Play Episode Listen Later Jun 29, 2022 2:00


The Arctic permafrost contains a massive amount of carbon in the form of frozen soil, which contains remnants of plants and animals that died millennia ago.  Estimates are that there is 2 ½ times as much carbon trapped in this Arctic soil than there is in total in the atmosphere today. As the Arctic warms, […]

Packet Pushers - Network Break
Network Break 388: Cloudflare Diagnoses Widespread Outage; EU Pumps Brakes On Broadcom/VMware

Packet Pushers - Network Break

Play Episode Listen Later Jun 27, 2022 44:24


Today's Network Break podcast discusses new SASE features from Cloudflare, a Cloudflare outage and its post-mortem, why EU regulators want a closer look at Broadcom's proposed VMware acquisition, and more IT news. The post Network Break 388: Cloudflare Diagnoses Widespread Outage; EU Pumps Brakes On Broadcom/VMware appeared first on Packet Pushers.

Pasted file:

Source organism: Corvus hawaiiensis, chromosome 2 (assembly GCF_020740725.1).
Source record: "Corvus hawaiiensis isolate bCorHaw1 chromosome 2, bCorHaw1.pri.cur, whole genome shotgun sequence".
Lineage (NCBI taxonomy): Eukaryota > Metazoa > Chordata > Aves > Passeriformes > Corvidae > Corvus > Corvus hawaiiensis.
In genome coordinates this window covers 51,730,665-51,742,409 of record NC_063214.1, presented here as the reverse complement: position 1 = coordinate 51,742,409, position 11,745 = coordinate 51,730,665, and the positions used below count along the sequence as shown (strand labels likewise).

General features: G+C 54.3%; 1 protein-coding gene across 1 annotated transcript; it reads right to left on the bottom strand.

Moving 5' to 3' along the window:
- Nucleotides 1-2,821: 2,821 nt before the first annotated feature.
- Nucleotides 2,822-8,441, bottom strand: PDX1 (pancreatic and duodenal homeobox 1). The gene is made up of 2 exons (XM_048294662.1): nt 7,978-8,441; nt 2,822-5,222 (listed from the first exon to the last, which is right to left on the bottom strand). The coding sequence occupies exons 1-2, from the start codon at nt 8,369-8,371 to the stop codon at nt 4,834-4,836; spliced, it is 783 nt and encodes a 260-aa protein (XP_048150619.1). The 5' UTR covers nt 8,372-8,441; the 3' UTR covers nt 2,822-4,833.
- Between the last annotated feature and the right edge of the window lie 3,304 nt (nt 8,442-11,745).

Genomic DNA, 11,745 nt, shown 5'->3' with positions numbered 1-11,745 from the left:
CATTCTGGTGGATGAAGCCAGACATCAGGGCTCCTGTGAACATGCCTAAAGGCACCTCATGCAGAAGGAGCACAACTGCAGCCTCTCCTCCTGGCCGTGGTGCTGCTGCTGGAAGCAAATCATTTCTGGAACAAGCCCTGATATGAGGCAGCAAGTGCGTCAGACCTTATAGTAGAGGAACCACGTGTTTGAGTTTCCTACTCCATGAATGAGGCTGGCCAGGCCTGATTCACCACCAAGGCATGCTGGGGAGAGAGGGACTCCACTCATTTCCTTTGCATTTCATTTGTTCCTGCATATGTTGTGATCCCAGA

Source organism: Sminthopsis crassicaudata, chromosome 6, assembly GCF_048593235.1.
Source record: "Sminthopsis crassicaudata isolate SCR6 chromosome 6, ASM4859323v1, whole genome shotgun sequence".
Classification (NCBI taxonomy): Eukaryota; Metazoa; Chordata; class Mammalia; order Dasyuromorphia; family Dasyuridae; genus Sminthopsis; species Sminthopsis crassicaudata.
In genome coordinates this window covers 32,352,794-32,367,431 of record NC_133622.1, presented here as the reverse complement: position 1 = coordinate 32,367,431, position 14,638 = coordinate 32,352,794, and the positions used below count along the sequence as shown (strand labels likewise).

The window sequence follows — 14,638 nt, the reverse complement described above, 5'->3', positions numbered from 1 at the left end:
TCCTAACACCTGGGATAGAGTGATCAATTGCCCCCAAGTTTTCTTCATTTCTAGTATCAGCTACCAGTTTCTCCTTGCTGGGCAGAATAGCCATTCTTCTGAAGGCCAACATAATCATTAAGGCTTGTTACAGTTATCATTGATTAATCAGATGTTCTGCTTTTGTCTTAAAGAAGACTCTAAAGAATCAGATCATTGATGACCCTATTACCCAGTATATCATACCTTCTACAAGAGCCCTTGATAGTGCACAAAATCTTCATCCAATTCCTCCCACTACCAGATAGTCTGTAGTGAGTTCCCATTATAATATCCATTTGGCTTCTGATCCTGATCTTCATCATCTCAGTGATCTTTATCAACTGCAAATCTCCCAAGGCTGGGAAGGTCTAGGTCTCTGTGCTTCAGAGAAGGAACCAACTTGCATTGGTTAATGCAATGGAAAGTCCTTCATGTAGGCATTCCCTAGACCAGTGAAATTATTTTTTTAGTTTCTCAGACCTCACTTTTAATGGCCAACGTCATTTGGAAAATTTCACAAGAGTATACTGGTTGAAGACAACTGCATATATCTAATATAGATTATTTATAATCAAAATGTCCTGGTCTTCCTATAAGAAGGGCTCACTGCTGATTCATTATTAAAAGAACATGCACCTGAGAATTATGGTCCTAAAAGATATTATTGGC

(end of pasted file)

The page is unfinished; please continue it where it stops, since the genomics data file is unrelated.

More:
Packet Pushers - Fat Pipe
Network Break 388: Cloudflare Diagnoses Widespread Outage; EU Pumps Brakes On Broadcom/VMware

Packet Pushers - Fat Pipe

Play Episode Listen Later Jun 27, 2022 44:24


Today's Network Break podcast discusses new SASE features from Cloudflare, a Cloudflare outage and its post-mortem, why EU regulators want a closer look at Broadcom's proposed VMware acquisition, and more IT news. The post Network Break 388: Cloudflare Diagnoses Widespread Outage; EU Pumps Brakes On Broadcom/VMware appeared first on Packet Pushers.

Packet Pushers - Full Podcast Feed
Network Break 388: Cloudflare Diagnoses Widespread Outage; EU Pumps Brakes On Broadcom/VMware

Packet Pushers - Full Podcast Feed

Play Episode Listen Later Jun 27, 2022 44:24